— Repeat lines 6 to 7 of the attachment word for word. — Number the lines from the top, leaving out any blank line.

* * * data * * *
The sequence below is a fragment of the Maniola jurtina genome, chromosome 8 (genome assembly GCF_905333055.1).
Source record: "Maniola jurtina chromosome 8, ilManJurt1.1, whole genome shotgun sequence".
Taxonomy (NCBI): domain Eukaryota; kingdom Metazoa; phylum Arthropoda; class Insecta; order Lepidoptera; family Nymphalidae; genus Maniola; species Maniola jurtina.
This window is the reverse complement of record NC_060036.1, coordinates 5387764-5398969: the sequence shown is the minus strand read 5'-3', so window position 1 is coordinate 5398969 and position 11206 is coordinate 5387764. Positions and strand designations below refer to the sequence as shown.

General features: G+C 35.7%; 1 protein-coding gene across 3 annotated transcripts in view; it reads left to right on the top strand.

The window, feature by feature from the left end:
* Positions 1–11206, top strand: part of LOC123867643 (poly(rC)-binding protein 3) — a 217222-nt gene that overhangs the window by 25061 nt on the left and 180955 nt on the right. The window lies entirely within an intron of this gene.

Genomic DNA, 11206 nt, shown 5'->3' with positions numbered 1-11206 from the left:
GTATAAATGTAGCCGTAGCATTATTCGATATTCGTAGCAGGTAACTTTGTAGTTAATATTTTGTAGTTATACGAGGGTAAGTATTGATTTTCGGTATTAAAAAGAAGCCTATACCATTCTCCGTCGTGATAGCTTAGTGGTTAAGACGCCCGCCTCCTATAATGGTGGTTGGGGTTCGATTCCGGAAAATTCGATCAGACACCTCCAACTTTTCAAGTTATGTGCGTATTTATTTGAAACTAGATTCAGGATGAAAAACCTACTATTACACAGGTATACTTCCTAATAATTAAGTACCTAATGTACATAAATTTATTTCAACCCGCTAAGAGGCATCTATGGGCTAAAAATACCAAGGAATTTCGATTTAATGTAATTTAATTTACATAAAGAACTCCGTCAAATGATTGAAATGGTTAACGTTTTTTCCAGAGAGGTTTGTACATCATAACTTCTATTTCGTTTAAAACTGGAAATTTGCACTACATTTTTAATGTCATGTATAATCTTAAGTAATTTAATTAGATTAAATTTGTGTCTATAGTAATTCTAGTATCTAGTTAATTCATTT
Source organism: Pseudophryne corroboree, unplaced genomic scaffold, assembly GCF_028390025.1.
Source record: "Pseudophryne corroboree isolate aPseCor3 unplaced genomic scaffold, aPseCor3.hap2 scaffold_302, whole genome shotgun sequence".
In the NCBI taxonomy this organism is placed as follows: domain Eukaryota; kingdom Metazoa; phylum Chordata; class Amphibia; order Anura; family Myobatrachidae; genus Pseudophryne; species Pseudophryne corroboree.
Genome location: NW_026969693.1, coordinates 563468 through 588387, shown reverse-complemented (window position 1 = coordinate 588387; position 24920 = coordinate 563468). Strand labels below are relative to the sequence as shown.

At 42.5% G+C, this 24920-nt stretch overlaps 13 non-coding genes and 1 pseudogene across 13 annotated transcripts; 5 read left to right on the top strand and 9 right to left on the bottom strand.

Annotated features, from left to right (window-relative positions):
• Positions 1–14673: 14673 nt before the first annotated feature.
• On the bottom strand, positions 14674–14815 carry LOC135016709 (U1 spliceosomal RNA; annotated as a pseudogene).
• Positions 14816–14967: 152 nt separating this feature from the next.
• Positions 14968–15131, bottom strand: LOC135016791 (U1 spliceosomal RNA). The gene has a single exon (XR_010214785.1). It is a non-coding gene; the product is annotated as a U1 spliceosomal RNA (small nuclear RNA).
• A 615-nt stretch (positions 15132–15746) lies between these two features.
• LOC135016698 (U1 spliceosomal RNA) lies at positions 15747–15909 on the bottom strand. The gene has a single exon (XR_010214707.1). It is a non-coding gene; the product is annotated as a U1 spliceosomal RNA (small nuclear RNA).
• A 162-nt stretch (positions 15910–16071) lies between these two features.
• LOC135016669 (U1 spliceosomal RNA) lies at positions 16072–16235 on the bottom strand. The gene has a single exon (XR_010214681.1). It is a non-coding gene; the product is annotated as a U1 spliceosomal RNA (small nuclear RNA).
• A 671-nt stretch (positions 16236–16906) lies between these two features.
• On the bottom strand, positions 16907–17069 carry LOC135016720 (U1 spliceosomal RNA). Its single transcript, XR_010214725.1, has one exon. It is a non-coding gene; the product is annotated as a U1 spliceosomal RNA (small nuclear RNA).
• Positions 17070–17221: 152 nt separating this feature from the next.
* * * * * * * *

The window, feature by feature from the left end:
* Positions 1–11206, top strand: part of LOC123867643 (poly(rC)-binding protein 3) — a 217222-nt gene that overhangs the window by 25061 nt on the left and 180955 nt on the right. The window lies entirely within an intron of this gene.